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'School Daze' : (R)

By Desson Howe
February 12, 1988

SPIKE LEE had something in mind while he shot "School Daze," his follow-up to the cult hit "She's Gotta Have It." Unfortunately it's still lodged behind his cranium. And the movie's out.

If you want a flippant label (and for this movie, you do), "School Daze" is something like a black "Animal House" or "Revenge of the Nerds," in which various student factions are engaged in a mindless intramural struggle while the women exhibit vanity, the men lust and the faculty gapes. But whatever is going on at fictional Mission College is too confusing to merit the term "mindless."

Confusing because Spike Lee's scenes are overdrawn when they're not under-explained. They build up either to predictable inanity or nothing at all. One scene, involving a homecoming football game, never once cuts to the game, only the people in the bleachers. Were they watching football, an empty field, each other? And in the crowded "overdrawn" category, there's an endless musical scene (which may make you look fondly on the TV series "Fame") in which dark-skinned students debate light-skins on the pros and cons of hair-straightening and being yourself. But wait -- maybe the choreography (by Otis Sallid) is so bad that it's almost good.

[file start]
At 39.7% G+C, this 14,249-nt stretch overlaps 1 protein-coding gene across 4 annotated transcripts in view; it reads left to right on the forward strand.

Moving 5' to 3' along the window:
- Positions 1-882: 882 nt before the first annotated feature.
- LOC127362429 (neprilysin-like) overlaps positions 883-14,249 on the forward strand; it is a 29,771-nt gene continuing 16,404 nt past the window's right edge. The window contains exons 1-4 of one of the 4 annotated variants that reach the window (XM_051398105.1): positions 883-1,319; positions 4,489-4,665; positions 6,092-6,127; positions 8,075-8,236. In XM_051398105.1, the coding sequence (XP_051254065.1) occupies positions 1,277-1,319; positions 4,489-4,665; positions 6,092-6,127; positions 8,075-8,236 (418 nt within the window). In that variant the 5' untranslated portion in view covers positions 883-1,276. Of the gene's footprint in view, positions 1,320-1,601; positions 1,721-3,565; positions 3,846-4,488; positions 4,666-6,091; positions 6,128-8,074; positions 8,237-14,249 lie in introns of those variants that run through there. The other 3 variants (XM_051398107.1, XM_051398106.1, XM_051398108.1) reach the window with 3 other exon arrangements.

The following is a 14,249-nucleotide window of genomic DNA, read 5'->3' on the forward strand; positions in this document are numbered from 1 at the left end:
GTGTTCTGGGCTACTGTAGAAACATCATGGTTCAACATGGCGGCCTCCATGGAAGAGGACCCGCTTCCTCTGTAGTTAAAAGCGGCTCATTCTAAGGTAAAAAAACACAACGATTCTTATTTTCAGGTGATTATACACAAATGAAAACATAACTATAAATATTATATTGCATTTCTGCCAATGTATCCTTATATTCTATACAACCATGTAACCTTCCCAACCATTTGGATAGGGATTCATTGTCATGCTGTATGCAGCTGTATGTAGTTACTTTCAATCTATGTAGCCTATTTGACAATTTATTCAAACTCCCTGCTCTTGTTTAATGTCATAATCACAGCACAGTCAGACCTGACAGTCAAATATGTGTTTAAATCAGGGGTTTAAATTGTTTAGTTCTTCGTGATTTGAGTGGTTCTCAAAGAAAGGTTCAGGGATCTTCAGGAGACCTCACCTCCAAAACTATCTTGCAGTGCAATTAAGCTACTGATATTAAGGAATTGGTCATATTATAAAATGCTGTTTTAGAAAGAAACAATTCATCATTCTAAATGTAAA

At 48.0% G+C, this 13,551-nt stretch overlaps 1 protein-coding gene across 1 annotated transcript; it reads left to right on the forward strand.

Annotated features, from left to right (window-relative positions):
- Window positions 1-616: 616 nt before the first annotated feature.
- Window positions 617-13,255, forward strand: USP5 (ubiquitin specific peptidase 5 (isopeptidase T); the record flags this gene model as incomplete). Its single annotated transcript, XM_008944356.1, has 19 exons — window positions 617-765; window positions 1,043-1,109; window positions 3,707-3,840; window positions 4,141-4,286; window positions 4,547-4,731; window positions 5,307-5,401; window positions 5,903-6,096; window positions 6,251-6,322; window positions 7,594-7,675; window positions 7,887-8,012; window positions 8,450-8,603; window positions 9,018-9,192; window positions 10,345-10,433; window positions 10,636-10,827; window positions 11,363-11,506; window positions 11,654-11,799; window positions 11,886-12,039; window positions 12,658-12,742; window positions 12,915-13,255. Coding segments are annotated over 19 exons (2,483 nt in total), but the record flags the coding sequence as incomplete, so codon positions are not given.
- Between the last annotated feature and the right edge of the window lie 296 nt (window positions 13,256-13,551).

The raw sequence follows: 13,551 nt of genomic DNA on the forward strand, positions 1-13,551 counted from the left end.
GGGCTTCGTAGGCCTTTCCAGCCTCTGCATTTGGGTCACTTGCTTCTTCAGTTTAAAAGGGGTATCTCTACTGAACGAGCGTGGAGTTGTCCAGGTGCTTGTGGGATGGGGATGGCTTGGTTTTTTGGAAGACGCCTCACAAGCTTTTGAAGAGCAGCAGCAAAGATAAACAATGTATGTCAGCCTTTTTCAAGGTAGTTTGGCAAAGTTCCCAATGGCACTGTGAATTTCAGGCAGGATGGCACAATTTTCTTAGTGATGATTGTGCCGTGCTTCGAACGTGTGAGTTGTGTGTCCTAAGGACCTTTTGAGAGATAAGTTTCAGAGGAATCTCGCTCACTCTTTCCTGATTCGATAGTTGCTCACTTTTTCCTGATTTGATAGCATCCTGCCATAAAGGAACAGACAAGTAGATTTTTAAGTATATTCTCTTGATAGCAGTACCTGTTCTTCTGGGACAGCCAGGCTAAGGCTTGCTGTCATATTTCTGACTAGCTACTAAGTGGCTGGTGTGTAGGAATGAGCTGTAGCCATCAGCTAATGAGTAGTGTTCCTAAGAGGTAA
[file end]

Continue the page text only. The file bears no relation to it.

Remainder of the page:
Naaaa.

There's more song-and-dance, even more cussing and contempospeak (as in "You're darn skippin' " and "I'll kick your bama a - -"), badly acted love spats between students, an altercation in a fast-food restaurant between students and local blacks (building to one of Lee's trademark non-crescendos), and more.

The "story" involves a fraternity called Gamma Phi Gamma, led by Julian (Giancarlo Esposito), who sports a brother-meets-the-Marx-Brothers hairdo. The group spends its energies putting a group of prospective pledges, all of them inexplicably bald -- including Lee as a wimpy guy called Half Pint -- through peculiar rites of passage. Meanwhile, the Gamma sister group is doing all that singing and dancing, and a band of politically oriented students, led by Dap (Larry Fishburne), is trying to get the college to divest itself of financial doings in South Africa. When all the college needed to do was divest itself of this movie.

SCHOOL DAZE (R)

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